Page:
ISSUE Project Room : an open and versatile environment in which established and emerging artists conduct, exhibit and perform new and site-specific work
About ISSUE Project Room
andrewcsmith on 12/04/2009 at 10:41AM
To imagine the difficulty of imagining what a snapshot of the New Music New York series at the Kitchen in 1979 might be imagined as, begin by listening to these excerpts from last night's performance. But more than he sonic differences--flutes, trumpets, and voices or voice and tape recorder or solo piano--the differences were in the performances.
Connie Beckley, whose piece for voice and tape recorders is featured here, recorded these vocal loops while walking down the aisle, after which she placed the looping cassette players around the room and (eventually) turned them off one by one. "Blue" Gene Tyranny, who performed in many different contexts with everyone from the Once crew to pop to the Kitchen in 1979, presented both a duet for dancers with tape (featuring the voice of Harvey Milk, serving as a reminder to the New York Senate) and a solo piano performance. Peter Kotik's work with a text from Gertrude Stein began with relatively classical instruments and positions. In no time, though, the musical parts drifted apart--three of his compositions were being performed simultaneously--and floated back and forth among one another.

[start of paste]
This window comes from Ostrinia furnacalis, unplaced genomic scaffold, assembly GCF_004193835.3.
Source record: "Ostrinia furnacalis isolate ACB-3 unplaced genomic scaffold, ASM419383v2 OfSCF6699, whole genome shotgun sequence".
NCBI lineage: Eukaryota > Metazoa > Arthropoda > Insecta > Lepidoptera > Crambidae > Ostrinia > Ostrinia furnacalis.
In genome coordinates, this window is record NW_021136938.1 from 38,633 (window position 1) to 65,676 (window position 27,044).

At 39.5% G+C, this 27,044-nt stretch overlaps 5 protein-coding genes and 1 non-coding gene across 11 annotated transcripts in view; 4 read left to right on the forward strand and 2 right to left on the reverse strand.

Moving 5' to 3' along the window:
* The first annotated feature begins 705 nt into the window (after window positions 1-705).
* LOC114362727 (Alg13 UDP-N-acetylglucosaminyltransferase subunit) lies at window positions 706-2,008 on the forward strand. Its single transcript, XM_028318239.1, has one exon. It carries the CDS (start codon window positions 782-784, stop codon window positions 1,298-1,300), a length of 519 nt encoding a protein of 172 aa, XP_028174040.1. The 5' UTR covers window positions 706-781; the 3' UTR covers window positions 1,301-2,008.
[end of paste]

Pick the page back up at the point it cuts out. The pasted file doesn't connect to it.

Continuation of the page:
All of this is to illustrate that even after cutting out three different excerpts from a three-night concert series meant to represent the Kitchen in 1979, there isn't much of a stylistic thread to follow. But then again, the concerts weren't exactly specific in their implied content; New Music New York tells three things, none of which were disproven (well, aside from the "new" part this time around).
Which is to say, if you really want the full experience--mobile tape recorders and all--your best bet is to show up at ISSUE Project Room tonight and tomorrow night, for the rest of the festival. Check issueprojectroom.org or darmstadtnewmusic.org for the full details.